or Connect
New Posts  All Forums:Forum Nav:

Another DownUnder theatre - Page 17

post #481 of 497
Peter - what did you use for holding the insulation in place? some sort of screw?

post #482 of 497
Thread Starter 
Peter,

I used insulation stick pins kinda like these ...



Cheers,
post #483 of 497
Thread Starter 
You can get them here ...

Stick pins

Cheers,
post #484 of 497
We normally just use long wood screws, with a washer. Bit of black tape to cover the head/washer. About 6 screws for a 1200 x 2400 sheet of material.
post #485 of 497
Stick pins.....75 cents each and I need 300 of the "pricks" biggrin.gif .......stupid DIY ducts are going to cost me a fortune.....should keep the bass out/in though

Worthwhile though, they'll save me some time, thanks Peter.
post #486 of 497
Wow! So much to think about with my new house and the theatre room. I think I might get the builders to leave it with the framing exposed and finish it my way. Cheers again with thread!!!
post #487 of 497
Hi Pete,

When the baffle wall and front screen wall were built, were the frames fixed to the floor, walls and ceiling, or isolated in some fashion? Or because you have an isolated room, it didn't matter because the new walls are isolated from the house anyway.

What size lumber did you use for the baffle and screen wall?

Cheers

Gary
post #488 of 497
Thread Starter 
Hi Gary,

Apologies for the delay ... I'm away on business.

My floor has a 1/2" acoustic underlay below the two layers of plywood and I was concerned about long term compression of this layer, so under the baffle wall I inserted a strip of plywood. I know this reduced the isolation, but I'm glad I did it. All up my baffle wall weighs about 2000 pounds !! The frame for the baffle wall was fixed to the floor and through the double drywall into the timber framing on the walls and steel channel on the ceiling.

The baffle wall frame is 6 x 2" and the screen wall frame is 4 x 2".

I may well have done things differently if my theatre wasn't totally isolated from the rest of the house. Unfortunately structural considerations sometimes trump acoustic isolation. I see quite a few threads in which guys express disappointment with the level of isolation they achieve, and I think this comes from a lack of experience. It's important to have realistic goals.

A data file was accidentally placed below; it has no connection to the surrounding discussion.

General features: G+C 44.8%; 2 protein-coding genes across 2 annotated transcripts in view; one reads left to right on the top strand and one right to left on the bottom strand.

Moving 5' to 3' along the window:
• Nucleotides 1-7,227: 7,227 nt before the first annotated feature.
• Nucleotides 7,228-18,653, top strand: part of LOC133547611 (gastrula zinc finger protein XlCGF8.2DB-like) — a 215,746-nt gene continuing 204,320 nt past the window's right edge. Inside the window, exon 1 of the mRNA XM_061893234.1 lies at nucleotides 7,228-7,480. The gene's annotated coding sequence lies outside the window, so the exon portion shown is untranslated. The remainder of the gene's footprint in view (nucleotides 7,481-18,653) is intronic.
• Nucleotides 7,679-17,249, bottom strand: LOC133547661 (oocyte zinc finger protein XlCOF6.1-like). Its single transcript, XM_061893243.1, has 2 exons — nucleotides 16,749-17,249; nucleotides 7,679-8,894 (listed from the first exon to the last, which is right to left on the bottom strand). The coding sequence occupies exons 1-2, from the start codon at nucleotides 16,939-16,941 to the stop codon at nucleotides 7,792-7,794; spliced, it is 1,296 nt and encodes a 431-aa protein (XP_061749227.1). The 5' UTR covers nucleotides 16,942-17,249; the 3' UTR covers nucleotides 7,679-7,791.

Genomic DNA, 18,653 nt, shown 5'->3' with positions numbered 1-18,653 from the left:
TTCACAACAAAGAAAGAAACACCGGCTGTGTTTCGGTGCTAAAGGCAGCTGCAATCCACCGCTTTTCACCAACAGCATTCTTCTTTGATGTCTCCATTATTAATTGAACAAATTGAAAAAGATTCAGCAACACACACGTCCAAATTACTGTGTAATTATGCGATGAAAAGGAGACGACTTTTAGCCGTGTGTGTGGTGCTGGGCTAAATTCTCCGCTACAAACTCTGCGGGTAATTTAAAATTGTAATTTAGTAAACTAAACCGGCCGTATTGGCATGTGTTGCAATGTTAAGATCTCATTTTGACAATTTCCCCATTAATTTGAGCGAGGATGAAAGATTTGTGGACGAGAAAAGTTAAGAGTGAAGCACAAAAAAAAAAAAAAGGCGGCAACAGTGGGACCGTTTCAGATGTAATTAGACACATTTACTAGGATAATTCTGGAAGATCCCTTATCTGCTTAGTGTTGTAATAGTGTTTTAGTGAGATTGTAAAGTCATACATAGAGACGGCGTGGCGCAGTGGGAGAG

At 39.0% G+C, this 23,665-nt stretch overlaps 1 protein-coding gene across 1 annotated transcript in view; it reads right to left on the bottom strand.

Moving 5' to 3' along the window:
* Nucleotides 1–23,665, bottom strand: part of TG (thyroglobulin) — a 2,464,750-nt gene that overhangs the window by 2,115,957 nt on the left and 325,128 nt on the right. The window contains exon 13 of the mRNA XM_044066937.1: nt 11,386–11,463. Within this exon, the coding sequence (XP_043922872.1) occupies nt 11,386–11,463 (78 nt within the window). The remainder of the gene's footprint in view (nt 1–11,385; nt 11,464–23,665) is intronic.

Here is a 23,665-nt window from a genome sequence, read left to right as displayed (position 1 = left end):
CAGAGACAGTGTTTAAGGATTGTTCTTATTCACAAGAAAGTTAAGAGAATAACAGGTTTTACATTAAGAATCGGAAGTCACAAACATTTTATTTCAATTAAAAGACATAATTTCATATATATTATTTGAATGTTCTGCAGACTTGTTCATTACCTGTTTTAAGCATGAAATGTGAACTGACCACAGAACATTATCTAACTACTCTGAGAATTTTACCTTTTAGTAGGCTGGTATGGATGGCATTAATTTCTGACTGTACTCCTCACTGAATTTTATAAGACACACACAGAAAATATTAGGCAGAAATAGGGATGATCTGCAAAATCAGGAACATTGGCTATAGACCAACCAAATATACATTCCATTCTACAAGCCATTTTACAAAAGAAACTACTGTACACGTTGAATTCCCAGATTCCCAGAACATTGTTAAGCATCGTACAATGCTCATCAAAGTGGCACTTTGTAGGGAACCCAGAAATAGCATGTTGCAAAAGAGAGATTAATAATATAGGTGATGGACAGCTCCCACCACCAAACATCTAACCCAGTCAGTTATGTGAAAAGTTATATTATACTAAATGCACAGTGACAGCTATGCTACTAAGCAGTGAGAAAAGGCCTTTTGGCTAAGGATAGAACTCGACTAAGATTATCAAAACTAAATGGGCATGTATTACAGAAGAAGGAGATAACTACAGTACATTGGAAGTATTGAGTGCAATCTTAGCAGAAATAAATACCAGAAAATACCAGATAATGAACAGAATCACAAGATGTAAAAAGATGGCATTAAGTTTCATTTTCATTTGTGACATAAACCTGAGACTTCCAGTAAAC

Cheers,
Peter
post #489 of 497
Hi Pete,

Thanks for the reply.

That's one hellava screen wall! Does it need to be that robust if the speakers are isolated from it, or did you just build it as strong and as rigid as you could? I guess you don't want any flex in the wall.

At one point I was thinking that I would need to keep the woven AT screen material as close to the speakers as possible, and that would mean a curved screen, but your build uses a flat screen and speakers aren't that close to it. Construction wise, it looks so much easier to build it in the same way you have to get some speaker toe in which does seem an important factor.


Gary
Edited by Gary Lightfoot - 1/19/14 at 6:41am
post #490 of 497
Thread Starter 
Gary,

My baffle wall construction is according to Dennis' design. I understand that the weight and rigidity is required in order to minimise vibration / movement and the resulting colouration of the sound.

The preferred AT screen / speaker distance is actually the reverse ... more separation is better, particularly for perf screens. As far as I know there is no downside to more separation.

Cheers,
Peter
post #491 of 497
Thanks again for the info Pete smile.gif

Gary
post #492 of 497
Quote:
Originally Posted by Peter M View Post

Baffle wall is sheeted, equipment room is partially sheeted, soffits are framed and nearly fully sheeted, ceiling baffle framing is started ...




Very happy with the progress !


Cheers,


What is that ceiling baffle framing made of?
post #493 of 497
Thread Starter 
It's galvanised steel. The bottom flange is painted black so it wouldn't show through the fabric.

Cheers,
post #494 of 497
Quote:
Originally Posted by Peter M View Post

Bass absorber baffle is finished, soffits finished, ceiling baffle insulated, downlight wiring done, speaker wire in, column framing underway, one speaker hole cut in baffle wall ...







Cheers,

hmm then framed around with wood, running 2X4 lenth-wise, stuffed with rockwool, wrapped in fabric, then the wood slats are on top of that? am i on the right track?

btw, thanks for all your assistance!
post #495 of 497
Thread Starter 
Basically, the fabric was temporarily taped to the underside of what you see above, and then the 2x1" timbers screwed to the gal steel framing.

Cheers,
Peter
post #496 of 497
Hi Peter. May I ask what fabric track profile you used to get that double-bevel look? Is this what you used? http://www.fabricmate.com/downloads/Site-Fab-Detail-19.pdf Thanks!
post #497 of 497
Thread Starter 
Quote:
Originally Posted by TMcG View Post

Hi Peter. May I ask what fabric track profile you used to get that double-bevel look? Is this what you used? http://www.fabricmate.com/downloads/Site-Fab-Detail-19.pdf Thanks!

No fabric track in my build at all !

The columns and walls are all individual panels. I used a ripped down bullnose skirting profile for the panel framing with mitre cuts at all the corners. It was probably more work than some of the other panel framing methods used here, but I'm really happy with the results.

Cheers,
New Posts  All Forums:Forum Nav:
  Return Home